March 27, 2012

Senior Partner Peter H. Tilem of the White Plains law firm, Tilem & Campbell recently passed the test to become an NRA Certified Pistol Instructor. Mr. Tilem, who is a senior criminal defense lawyer, NRA member and handles much of the firms firearms law practice together with law partner Peter Tilem, was an experienced and avid firearms enthusiast before passing the National Rifle Association's instructors' test.
Besides being a lifelong shooter, Mr. Tilem has been handling gun and weapons cases for decades. Initially, as a prosecutor, in one of the most anti-gun counties, in one of the most anti-gun states in the United States, Mr. Tilem handled the prosecution of countless gun and knife cases as well as cases involving a variety of other weapons. After several years as a prosecutor, Mr. Tilem was asked to join the District Attorney's Office's Firearms Trafficking Unit where he handled large scale, gun trafficking conspiracy cases in addition to other gun cases and violent crimes and became an adviser to other prosecutors in the handling of gun cases.

After leaving the District Attorney's Office and entering private practice, Mr. Tilem put his experience and knowledge of New York gun laws to work helping law-abiding citizens who got caught in the web of New York's criminal justice system which treats law-abiding citizens with firearms (or knives) as criminals. In New York, a law abiding citizen who carries his (or her) pistol into New York with an out-of-state permit (ccw) faces a mandatory minimum sentence of 3 and 1/2 years in prison. In addition, New York still has on the books the functional equivalent of the since repealed Federal Assault Weapons ban which punishes as a felony possession of rifles or shotguns that have cosmetic features that are deemed to look offensive. The outdated and ill conceived assault weapon ban in New York is so poorly written and hard to understand that neither the police, prosecutors nor civilians can be sure of what is felonious conduct and what is perfectly legal.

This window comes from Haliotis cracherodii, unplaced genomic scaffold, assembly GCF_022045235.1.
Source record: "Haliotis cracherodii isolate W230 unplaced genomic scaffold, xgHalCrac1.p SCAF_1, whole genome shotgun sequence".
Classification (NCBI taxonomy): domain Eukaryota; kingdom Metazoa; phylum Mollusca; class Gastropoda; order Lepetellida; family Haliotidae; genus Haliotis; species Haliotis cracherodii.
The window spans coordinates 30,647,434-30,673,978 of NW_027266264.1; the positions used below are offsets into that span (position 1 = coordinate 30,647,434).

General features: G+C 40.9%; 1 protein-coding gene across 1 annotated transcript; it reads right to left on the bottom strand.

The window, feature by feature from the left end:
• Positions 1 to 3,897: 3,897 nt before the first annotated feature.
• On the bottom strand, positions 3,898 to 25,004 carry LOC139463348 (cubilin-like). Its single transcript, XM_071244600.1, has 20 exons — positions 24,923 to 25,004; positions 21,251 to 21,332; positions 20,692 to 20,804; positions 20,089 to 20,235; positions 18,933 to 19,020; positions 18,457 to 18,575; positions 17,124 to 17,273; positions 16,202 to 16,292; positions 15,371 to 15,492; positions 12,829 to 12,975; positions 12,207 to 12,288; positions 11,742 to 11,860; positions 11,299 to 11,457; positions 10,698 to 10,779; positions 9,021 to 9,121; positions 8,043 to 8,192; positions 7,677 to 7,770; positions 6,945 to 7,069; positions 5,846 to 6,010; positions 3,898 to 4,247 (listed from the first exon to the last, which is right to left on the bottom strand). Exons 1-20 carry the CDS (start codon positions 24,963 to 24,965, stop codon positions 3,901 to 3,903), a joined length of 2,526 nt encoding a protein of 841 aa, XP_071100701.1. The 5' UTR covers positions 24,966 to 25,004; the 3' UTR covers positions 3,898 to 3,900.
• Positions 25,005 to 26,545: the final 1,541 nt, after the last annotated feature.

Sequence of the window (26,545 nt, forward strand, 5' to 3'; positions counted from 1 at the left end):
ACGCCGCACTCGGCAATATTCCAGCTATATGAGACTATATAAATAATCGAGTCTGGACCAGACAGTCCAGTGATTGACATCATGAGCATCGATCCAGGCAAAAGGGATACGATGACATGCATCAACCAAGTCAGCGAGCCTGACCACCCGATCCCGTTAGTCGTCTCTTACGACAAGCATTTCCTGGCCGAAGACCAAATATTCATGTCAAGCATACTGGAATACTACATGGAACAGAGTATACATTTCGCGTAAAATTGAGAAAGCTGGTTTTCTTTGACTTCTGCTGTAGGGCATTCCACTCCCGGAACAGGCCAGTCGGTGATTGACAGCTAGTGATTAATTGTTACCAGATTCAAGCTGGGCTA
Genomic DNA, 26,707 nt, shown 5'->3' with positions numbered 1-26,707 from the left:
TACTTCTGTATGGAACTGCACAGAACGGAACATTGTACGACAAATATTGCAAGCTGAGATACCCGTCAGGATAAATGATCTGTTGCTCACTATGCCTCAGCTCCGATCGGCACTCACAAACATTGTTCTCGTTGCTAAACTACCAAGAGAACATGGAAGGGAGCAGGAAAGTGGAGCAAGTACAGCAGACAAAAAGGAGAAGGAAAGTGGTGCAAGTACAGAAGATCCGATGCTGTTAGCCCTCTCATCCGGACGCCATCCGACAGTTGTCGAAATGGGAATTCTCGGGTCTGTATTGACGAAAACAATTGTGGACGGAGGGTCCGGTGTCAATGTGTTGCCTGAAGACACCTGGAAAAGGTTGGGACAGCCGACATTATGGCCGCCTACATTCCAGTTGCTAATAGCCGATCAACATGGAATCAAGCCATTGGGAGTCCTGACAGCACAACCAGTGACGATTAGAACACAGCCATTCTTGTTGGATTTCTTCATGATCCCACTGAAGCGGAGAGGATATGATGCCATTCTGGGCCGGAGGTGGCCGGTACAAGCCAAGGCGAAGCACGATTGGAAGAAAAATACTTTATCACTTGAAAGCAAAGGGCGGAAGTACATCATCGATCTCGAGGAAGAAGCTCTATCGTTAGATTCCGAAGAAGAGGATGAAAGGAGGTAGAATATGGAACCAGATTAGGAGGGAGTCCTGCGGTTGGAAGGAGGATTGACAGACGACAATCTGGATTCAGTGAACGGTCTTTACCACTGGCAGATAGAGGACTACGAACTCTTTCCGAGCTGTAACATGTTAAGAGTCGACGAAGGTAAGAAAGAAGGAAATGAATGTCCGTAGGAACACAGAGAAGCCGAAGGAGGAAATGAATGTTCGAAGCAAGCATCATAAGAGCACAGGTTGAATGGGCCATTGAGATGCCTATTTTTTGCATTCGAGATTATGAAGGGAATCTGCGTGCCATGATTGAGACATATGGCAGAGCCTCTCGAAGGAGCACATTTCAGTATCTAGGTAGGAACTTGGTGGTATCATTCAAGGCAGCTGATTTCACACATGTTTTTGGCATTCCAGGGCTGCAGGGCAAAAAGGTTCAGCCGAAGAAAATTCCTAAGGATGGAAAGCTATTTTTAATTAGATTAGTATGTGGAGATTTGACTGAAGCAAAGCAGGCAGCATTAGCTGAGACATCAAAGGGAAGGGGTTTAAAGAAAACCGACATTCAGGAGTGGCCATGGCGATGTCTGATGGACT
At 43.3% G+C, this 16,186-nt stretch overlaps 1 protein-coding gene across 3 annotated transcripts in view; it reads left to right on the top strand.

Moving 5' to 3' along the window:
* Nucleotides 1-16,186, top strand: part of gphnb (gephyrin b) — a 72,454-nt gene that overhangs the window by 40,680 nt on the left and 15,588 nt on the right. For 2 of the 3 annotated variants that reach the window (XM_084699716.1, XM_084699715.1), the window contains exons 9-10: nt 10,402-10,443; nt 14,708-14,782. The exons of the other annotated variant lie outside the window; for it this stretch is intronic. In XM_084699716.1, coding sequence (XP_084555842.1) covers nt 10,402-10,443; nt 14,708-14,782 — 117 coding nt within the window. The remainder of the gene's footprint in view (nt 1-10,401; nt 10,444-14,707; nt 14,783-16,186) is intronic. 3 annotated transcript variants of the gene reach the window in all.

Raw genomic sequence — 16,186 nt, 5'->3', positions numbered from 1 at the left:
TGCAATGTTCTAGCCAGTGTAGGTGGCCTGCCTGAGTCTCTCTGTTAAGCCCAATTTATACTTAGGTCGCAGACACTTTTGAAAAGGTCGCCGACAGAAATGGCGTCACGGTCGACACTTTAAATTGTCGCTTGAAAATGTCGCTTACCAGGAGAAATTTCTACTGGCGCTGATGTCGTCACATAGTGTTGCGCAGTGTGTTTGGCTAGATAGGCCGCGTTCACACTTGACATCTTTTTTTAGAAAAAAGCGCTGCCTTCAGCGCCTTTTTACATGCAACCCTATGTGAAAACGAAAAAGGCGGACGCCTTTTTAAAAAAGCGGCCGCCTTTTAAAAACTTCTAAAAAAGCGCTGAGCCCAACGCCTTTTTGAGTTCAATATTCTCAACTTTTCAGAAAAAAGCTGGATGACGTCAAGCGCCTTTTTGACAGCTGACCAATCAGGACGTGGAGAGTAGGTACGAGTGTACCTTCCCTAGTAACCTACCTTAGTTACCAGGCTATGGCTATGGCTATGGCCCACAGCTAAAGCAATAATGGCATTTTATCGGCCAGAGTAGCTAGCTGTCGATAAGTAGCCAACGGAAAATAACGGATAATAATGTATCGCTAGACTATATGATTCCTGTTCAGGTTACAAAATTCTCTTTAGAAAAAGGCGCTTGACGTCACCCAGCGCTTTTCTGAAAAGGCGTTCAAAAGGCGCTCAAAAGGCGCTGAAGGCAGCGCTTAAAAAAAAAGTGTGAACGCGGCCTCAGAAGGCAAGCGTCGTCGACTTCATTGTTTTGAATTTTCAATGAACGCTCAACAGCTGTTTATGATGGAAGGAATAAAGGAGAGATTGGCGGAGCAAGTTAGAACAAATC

In addition to New York's bizarre gun laws, New York bans virtually any weapon imaginable including brass knuckles, billy clubs, "sand bag[s]" (whatever that means), wrist-brace type sling shots, nun-chucks and kung fu stars just to give some examples. As Mr. Tilem has written about extensively, New York's ban on knives is so complete that it seems to ban steak knives in restaurants (at least in the five boroughs of New York City) and virtually any lock blade folding knife as a "gravity knife."

Mr. Tilem's experience in gun cases has led to very successful defenses of individuals accused of possessing handguns at New York area airports, application of the federal travelers defense to successfully defend individuals driving with handguns and individuals accused of selling guns. By receiving this very important certification from the National Rifle Association, Mr. Tilem hopes that the training and certification will assist him in defending more individuals accused of weapon's possession in New York. In addition, Mr. Tilem will be available to testify as an expert witness in gun trials throughout New York State. Mr. Tilem can always be reached by calling 877-377-8666 or visiting


August 20, 2011